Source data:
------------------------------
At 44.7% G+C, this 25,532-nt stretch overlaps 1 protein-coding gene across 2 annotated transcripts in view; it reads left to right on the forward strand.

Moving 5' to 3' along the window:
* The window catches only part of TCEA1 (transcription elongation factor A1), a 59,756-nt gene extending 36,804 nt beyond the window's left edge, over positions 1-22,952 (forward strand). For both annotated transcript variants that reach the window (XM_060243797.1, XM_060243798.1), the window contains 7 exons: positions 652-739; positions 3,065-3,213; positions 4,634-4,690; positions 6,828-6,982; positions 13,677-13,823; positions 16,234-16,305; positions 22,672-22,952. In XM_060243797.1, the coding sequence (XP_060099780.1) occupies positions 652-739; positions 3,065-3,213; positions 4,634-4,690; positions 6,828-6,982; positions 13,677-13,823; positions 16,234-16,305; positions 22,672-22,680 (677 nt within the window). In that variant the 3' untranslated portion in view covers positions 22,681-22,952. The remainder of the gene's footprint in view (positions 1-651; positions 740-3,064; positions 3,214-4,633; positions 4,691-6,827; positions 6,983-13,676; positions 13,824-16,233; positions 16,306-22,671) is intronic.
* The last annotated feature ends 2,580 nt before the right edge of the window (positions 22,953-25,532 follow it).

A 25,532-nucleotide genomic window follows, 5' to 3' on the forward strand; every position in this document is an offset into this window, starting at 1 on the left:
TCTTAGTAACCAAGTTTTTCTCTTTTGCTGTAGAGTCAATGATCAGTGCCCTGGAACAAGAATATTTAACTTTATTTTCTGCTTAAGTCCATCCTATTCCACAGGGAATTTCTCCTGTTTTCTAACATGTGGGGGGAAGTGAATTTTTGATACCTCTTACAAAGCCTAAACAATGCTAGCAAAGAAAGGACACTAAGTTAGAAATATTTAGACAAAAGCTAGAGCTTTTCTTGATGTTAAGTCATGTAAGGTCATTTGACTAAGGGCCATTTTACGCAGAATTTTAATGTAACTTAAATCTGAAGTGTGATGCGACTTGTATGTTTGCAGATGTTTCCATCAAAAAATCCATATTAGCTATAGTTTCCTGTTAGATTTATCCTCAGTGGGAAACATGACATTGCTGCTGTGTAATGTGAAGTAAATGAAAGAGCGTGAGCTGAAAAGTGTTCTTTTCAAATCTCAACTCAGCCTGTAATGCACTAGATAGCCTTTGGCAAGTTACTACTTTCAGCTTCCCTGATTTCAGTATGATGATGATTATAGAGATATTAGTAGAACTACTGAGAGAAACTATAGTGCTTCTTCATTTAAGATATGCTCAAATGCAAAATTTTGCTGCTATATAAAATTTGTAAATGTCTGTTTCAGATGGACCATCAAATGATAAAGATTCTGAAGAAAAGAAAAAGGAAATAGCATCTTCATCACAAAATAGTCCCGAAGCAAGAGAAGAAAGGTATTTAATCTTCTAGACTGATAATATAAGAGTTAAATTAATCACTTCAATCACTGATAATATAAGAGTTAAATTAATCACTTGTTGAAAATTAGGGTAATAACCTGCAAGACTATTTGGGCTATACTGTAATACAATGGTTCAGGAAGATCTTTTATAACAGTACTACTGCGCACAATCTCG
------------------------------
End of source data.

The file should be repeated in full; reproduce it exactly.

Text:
At 44.7% G+C, this 25,532-nt stretch overlaps 1 protein-coding gene across 2 annotated transcripts in view; it reads left to right on the forward strand.

Moving 5' to 3' along the window:
* The window catches only part of TCEA1 (transcription elongation factor A1), a 59,756-nt gene extending 36,804 nt beyond the window's left edge, over positions 1-22,952 (forward strand). For both annotated transcript variants that reach the window (XM_060243797.1, XM_060243798.1), the window contains 7 exons: positions 652-739; positions 3,065-3,213; positions 4,634-4,690; positions 6,828-6,982; positions 13,677-13,823; positions 16,234-16,305; positions 22,672-22,952. In XM_060243797.1, the coding sequence (XP_060099780.1) occupies positions 652-739; positions 3,065-3,213; positions 4,634-4,690; positions 6,828-6,982; positions 13,677-13,823; positions 16,234-16,305; positions 22,672-22,680 (677 nt within the window). In that variant the 3' untranslated portion in view covers positions 22,681-22,952. The remainder of the gene's footprint in view (positions 1-651; positions 740-3,064; positions 3,214-4,633; positions 4,691-6,827; positions 6,983-13,676; positions 13,824-16,233; positions 16,306-22,671) is intronic.
* The last annotated feature ends 2,580 nt before the right edge of the window (positions 22,953-25,532 follow it).

A 25,532-nucleotide genomic window follows, 5' to 3' on the forward strand; every position in this document is an offset into this window, starting at 1 on the left:
TCTTAGTAACCAAGTTTTTCTCTTTTGCTGTAGAGTCAATGATCAGTGCCCTGGAACAAGAATATTTAACTTTATTTTCTGCTTAAGTCCATCCTATTCCACAGGGAATTTCTCCTGTTTTCTAACATGTGGGGGGAAGTGAATTTTTGATACCTCTTACAAAGCCTAAACAATGCTAGCAAAGAAAGGACACTAAGTTAGAAATATTTAGACAAAAGCTAGAGCTTTTCTTGATGTTAAGTCATGTAAGGTCATTTGACTAAGGGCCATTTTACGCAGAATTTTAATGTAACTTAAATCTGAAGTGTGATGCGACTTGTATGTTTGCAGATGTTTCCATCAAAAAATCCATATTAGCTATAGTTTCCTGTTAGATTTATCCTCAGTGGGAAACATGACATTGCTGCTGTGTAATGTGAAGTAAATGAAAGAGCGTGAGCTGAAAAGTGTTCTTTTCAAATCTCAACTCAGCCTGTAATGCACTAGATAGCCTTTGGCAAGTTACTACTTTCAGCTTCCCTGATTTCAGTATGATGATGATTATAGAGATATTAGTAGAACTACTGAGAGAAACTATAGTGCTTCTTCATTTAAGATATGCTCAAATGCAAAATTTTGCTGCTATATAAAATTTGTAAATGTCTGTTTCAGATGGACCATCAAATGATAAAGATTCTGAAGAAAAGAAAAAGGAAATAGCATCTTCATCACAAAATAGTCCCGAAGCAAGAGAAGAAAGGTATTTAATCTTCTAGACTGATAATATAAGAGTTAAATTAATCACTTCAATCACTGATAATATAAGAGTTAAATTAATCACTTGTTGAAAATTAGGGTAATAACCTGCAAGACTATTTGGGCTATACTGTAATACAATGGTTCAGGAAGATCTTTTATAACAGTACTACTGCGCACAATCTCG